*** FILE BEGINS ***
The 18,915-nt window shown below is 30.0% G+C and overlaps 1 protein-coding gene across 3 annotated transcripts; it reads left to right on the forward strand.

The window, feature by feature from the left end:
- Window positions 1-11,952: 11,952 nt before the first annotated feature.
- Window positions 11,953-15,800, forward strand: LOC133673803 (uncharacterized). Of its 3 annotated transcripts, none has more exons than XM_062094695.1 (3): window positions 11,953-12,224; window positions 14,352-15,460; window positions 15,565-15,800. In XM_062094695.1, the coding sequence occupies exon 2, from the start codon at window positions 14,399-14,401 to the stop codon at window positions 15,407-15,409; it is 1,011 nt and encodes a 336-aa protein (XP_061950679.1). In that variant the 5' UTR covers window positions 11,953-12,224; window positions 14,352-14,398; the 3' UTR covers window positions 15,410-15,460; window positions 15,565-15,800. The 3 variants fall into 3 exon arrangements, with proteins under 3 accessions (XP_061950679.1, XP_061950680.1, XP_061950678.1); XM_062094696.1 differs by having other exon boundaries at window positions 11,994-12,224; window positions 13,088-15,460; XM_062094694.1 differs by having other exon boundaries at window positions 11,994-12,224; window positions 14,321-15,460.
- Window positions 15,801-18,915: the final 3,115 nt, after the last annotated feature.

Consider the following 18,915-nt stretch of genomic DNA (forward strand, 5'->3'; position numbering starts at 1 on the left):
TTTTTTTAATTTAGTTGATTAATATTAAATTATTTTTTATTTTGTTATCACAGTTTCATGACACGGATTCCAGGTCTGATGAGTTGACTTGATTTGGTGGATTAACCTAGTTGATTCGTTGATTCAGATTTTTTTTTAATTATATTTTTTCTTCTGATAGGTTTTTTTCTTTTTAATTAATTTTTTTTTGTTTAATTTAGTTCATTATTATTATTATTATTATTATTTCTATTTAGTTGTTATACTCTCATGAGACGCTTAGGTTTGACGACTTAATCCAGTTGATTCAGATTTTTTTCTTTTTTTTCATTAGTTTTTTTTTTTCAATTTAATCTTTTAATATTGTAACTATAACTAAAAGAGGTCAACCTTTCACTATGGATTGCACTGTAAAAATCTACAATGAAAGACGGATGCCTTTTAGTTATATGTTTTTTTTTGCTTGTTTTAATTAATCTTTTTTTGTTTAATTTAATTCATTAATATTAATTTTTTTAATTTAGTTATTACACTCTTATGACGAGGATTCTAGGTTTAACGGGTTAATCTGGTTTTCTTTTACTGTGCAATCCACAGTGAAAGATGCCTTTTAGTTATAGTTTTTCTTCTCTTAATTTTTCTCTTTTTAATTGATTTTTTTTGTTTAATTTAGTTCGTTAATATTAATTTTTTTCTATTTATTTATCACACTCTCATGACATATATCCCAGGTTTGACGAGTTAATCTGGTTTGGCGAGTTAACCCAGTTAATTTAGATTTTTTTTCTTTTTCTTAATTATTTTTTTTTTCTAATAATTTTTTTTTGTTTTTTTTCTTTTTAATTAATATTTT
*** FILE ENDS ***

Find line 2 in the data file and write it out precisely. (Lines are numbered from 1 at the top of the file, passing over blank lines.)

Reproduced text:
The window, feature by feature from the left end: